NEW YORK • Last week, Sonia Rykiel, the French house owned by First Heritage Brands that has been undergoing something of a buzz renaissance under designer Julie de Libran, announced it was incorporating its more affordable Sonia by Sonia Rykiel line into its main one, the better to rationalise the brand image and message to customers.
Or, as Mr Jean-Marc Loubier, chief executive of First Heritage, said, to "refocus on one clear offering". There has been a lot of hoo-ha since the announcement, which also revealed that a significant portion of the company's employees were being laid off - 79 of 330 - and that some stores would close, as well as over what that might mean about the admittedly challenged state of the business.
But the decision to absorb the little sister collection into the core line may be even more meaningful as a reflection of a broader trend in fashion. After all, the Rykiel consolidation echoes that of Burberry, which announced last year that it was combining Burberry Prorsum, Burberry London and Burberry Brit into a single collection.
And that, in turn, echoed Marc Jacobs, which decided last year to stop creating and showing Marc by Marc Jacobs and instead make it all Marc Jacobs - not to mention the decision by LVMH Moet Hennessy Louis Vuitton to suspend the Donna Karan main line and focus on DKNY, its contemporary sibling. All of them following the decision by Dolce & Gabbana in 2011 to stop producing a stand-alone D&G collection.
And it comes in the wake of an announcement this summer that Ralph Lauren would streamline its business to concentrate on three brands, as opposed to more than twice that number, as well as before the imminent debut collection of Raf Simons as chief creative officer at Calvin Klein, charged with uniting that brand's myriad lines under a single vision.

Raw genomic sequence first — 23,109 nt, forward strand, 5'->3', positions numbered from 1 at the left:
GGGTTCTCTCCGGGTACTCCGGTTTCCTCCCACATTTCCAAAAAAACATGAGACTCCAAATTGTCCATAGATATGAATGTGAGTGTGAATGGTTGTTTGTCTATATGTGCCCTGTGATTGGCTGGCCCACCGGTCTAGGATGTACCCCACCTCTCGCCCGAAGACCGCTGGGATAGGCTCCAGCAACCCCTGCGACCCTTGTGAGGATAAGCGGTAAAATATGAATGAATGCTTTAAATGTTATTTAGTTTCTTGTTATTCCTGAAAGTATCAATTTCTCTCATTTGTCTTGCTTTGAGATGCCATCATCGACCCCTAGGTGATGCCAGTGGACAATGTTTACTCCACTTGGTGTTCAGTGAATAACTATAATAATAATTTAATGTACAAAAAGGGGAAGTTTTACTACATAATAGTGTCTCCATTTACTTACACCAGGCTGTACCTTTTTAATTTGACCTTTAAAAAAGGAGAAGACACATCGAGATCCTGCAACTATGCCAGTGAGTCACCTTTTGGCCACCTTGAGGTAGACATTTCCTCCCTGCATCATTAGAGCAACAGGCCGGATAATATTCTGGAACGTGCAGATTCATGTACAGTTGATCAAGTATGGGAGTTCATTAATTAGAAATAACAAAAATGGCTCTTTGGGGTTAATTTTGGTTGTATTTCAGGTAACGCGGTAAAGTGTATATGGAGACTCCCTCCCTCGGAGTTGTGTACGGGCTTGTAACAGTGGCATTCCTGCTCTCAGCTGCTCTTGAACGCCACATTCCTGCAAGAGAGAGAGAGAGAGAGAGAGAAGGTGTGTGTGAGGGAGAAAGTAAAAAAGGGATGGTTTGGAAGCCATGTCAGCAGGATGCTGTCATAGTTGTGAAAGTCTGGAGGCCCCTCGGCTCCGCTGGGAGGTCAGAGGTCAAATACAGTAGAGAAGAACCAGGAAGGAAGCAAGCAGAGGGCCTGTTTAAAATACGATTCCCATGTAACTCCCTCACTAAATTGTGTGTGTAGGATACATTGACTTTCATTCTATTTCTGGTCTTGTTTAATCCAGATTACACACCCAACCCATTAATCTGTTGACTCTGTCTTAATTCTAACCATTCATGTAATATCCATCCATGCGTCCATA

Vivienne Westwood and Paul Smith have also reduced their collection counts, the first folding her Red Label into the main line (Andreas Kronthaler for Vivienne Westwood) and the second combining smaller labels such as Paul Smith Men's, Paul Smith London, PS by Paul Smith and Paul Smith Jeans into two: Paul Smith and PS by Paul Smith.
The changes all add up to a major shift in how fashion is thinking about what consumers want and need. Instead of a lot of style stratification by price, now, it is all about one unified style point of view.
It is an acknowledgment that what makes one desire a piece of clothing, a bag or a pair of shoes - what we are looking for when one goes into a store or to a website - is less dictated by numbers than a clear identity in which one sees oneself. Only after that exists do the figures come into play.
But such consolidation is not cheap for the brands because of the restructuring involved. As Mr Luca Solca, head of luxury goods at Exane BNP Paribas, points out: "It is a good idea if you need to shore up exclusivity perception and reinforce brand desirability over the long term. But it often requires a major financial sacrifice." Which suggests that the brands themselves believe they are responding to a permanent shift in buying habits. Otherwise, the change would not be worth the effort.
So, while the moves towards fewer labels may partly have to do with long-term cost-cutting, they probably also have to do with a bet on even longer-term sales growth. In other words, this is not a fad.
There is still a smattering of names that believe in the older system of segregation.
Armani recently opened a major Emporio Armani store in Paris, reaffirming its commitment to that line. Max Mara still shows Sport Max on the Milan ready-to-wear schedule. But they are exceptions rather than the rule.